|Book Title:||Groundwater Intensive Use|
|Author:||Mukherji, Aditi ; Shah, Tushaar|
|Book Group Author:||NA|
Rapid growth of groundwater irrigation in South Asia has been at the heart of its recent agrarian growth. Here, over the past 50 years, public investments and donor funds have been showered over surface irrigation, but the bulk of its irrigation and agrarian growth have been delivered by millions of small pumps and wells financed mostly through private farmer investments. Not only has area under groundwater irrigation grown in leaps and bounds, but portion contributed by groundwater irrigation to total agricultural production is very nearly twice than that of surface irrigation. At the same time, groundwater development has been spatially dispersed and even whereas canal irrigation projects have created small islands of affluence leaving large catchments areas poor and deprived. It is not surprising then that providing access to groundwater irrigation through pump subsidies or public tubewell programs has been at the centre-stage of poverty reduction programs in South Asia. But with growing problems of resource depletion and deterioration, Asia's groundwater socio-ecology is under siege. Much concern about the problems of groundwater depletion, pollution and quality deterioration is fueled by worries about their environmental consequences. These are indeed serious; however, equally serious are their consequences for the sustenance of agrarian economies and millions of rural livelihoods that have come to precariously depend upon groundwater irrigation, particularly in India, Pakistan, and Bangladesh. Therefore, the issue is: how long can this good run continue without any mechanism for governing this colossus? What kind of governing structures and mechanisms might help bring a modicum of order in the functioning of this booming but anarchic economy? In this quest for better governance, need to understand the spatial variation within South Asia itself is of great importance. Recognizing the need for a refined understanding of groundwater socio-ecology of south Asia, the International Water Management Institute (IWMI) undertook a groundwater survey in four South Asian countries, viz. India, Bangladesh, Pakistan and Nepal plains. This paper presents the findings of the IWMI cross country groundwater survey.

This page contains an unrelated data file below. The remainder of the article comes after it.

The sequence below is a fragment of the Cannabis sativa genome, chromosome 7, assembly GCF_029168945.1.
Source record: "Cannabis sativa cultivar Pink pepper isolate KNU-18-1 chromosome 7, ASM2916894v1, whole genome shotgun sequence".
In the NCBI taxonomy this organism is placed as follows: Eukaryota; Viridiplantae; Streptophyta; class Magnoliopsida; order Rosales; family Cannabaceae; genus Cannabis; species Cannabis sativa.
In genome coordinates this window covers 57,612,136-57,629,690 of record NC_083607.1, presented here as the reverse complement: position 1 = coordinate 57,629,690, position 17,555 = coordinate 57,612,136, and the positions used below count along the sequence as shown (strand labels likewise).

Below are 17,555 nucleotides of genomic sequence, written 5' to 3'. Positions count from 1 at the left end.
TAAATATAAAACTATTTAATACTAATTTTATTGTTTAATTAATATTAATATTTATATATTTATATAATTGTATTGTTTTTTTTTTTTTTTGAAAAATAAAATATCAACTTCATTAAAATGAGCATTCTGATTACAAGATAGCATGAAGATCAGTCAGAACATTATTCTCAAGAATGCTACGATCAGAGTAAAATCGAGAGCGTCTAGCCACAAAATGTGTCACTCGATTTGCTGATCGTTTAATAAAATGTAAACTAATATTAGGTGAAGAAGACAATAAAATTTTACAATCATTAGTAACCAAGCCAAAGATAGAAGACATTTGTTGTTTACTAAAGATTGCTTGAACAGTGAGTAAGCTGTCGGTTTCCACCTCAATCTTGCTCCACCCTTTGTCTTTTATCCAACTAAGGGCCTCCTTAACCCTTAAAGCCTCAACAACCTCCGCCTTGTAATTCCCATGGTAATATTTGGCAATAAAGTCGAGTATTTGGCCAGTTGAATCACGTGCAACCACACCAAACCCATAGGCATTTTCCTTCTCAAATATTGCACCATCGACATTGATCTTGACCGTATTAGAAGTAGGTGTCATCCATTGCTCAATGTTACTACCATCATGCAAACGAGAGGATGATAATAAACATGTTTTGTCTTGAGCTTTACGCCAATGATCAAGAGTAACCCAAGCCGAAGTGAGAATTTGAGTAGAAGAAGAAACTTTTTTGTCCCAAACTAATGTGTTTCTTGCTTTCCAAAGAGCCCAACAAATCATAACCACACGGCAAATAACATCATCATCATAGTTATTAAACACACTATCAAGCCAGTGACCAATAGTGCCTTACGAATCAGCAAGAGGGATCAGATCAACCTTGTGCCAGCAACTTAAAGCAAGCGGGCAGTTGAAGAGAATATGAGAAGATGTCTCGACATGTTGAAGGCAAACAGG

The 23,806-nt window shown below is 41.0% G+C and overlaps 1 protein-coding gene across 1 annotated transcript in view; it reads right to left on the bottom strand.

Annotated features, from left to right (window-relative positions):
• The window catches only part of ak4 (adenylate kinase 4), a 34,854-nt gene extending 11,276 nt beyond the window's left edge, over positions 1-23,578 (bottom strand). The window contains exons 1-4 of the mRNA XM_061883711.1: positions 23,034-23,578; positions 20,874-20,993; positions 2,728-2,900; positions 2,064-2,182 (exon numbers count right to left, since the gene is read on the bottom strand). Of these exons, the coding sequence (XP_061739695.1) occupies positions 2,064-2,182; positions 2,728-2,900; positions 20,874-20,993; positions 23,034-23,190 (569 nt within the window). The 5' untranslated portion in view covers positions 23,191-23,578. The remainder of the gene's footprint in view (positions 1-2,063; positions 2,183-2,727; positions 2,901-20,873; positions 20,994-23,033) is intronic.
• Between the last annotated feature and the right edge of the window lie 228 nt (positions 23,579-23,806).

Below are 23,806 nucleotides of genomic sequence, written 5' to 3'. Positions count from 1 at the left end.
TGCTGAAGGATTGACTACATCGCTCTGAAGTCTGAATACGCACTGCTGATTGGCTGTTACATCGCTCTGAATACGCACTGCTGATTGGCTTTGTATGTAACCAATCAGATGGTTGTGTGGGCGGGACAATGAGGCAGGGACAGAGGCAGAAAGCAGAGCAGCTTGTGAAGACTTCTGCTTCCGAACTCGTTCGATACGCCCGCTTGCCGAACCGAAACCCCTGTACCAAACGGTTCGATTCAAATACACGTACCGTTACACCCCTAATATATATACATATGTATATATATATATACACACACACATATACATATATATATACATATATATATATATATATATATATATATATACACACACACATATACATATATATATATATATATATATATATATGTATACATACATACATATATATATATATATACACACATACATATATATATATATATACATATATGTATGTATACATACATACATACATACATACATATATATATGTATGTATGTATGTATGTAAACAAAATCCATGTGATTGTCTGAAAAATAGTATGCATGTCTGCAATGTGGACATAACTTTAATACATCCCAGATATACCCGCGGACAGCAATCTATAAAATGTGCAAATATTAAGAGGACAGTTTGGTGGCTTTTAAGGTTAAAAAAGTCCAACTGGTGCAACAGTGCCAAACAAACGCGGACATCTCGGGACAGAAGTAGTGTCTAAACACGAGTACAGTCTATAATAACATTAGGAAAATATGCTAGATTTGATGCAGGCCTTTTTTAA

|Organization:||Geol Survey Spain; Marecelino Botin Fdn; Reg Govt Valencia; Food & Agr Org; Int Assoc Hydrogeol; Int Atomic Energy Agcy; Int Water Resources Assoc; Natl Ground Water Assoc; United Nat Educ & Sci Org Int Hydrol Programme; Fund Cent Int Hidrol Subte|
|Publisher:||TAYLOR & FRANCIS LTD|
groundwater irrigation; South Asia; agriculture; water markets
|Source:||Web of Science|